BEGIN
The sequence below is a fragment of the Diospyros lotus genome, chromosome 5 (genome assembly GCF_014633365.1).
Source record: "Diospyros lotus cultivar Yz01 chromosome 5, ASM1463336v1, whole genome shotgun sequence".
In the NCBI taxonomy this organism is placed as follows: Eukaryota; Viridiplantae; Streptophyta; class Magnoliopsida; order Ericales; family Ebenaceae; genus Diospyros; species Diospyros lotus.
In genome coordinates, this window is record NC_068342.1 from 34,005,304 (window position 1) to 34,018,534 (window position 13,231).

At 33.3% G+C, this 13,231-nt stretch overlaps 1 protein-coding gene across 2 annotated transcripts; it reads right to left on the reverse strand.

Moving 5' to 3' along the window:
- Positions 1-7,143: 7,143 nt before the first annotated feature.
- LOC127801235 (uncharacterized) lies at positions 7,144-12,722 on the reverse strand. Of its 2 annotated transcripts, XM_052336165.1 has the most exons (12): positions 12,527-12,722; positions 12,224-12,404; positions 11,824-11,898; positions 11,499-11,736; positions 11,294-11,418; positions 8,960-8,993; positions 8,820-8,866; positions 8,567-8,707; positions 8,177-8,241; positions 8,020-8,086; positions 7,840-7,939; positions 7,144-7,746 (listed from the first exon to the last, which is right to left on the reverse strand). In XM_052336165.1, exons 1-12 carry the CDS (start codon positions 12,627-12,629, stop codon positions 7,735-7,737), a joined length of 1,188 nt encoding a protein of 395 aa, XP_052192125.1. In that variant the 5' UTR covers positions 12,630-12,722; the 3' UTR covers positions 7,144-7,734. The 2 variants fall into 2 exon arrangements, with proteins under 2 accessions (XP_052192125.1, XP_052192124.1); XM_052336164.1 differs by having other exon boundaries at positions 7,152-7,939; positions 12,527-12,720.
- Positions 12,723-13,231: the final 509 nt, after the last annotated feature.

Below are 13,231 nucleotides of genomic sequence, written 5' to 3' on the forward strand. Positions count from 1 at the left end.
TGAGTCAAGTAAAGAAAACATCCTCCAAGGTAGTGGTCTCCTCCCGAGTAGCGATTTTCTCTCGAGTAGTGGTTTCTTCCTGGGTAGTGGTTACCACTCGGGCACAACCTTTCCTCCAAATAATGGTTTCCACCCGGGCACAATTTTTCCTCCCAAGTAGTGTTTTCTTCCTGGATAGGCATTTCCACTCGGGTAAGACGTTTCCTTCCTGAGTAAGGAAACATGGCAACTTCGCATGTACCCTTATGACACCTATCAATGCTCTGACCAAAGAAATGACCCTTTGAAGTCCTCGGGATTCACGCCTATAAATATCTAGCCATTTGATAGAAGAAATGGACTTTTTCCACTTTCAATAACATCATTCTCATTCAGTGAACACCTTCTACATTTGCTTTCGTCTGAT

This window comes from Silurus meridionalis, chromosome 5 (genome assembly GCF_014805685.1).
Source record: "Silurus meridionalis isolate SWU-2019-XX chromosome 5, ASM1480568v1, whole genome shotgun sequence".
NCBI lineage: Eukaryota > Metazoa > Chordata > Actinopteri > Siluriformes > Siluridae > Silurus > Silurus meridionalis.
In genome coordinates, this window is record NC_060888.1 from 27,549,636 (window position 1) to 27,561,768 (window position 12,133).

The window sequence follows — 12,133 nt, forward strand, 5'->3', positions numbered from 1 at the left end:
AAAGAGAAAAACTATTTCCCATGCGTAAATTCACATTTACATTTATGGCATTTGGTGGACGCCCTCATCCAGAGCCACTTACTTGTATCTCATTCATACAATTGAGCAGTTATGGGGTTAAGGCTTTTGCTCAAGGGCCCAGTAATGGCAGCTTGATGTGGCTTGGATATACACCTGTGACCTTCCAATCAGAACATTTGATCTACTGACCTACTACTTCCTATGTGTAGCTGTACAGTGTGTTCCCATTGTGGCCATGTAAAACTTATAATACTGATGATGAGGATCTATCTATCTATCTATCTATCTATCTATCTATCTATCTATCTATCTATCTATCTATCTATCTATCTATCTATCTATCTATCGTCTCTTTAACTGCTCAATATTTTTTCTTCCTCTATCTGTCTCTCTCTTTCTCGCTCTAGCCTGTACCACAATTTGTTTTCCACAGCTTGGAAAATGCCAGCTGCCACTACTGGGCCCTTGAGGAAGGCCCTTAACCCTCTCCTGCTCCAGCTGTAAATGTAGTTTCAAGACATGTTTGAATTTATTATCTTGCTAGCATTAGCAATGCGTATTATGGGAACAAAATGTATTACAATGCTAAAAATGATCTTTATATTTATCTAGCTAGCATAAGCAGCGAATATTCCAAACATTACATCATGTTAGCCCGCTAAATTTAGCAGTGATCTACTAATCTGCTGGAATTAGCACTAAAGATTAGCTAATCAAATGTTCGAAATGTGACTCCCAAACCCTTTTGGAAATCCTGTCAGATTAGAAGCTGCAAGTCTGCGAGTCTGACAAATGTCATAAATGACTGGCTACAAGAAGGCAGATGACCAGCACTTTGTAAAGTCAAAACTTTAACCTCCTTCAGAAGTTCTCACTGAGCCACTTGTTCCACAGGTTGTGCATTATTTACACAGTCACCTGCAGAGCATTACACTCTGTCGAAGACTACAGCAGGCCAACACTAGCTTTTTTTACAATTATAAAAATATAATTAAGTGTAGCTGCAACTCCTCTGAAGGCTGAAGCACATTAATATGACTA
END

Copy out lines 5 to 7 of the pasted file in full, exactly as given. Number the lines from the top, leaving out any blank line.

At 33.3% G+C, this 13,231-nt stretch overlaps 1 protein-coding gene across 2 annotated transcripts; it reads right to left on the reverse strand.

Moving 5' to 3' along the window:
- Positions 1-7,143: 7,143 nt before the first annotated feature.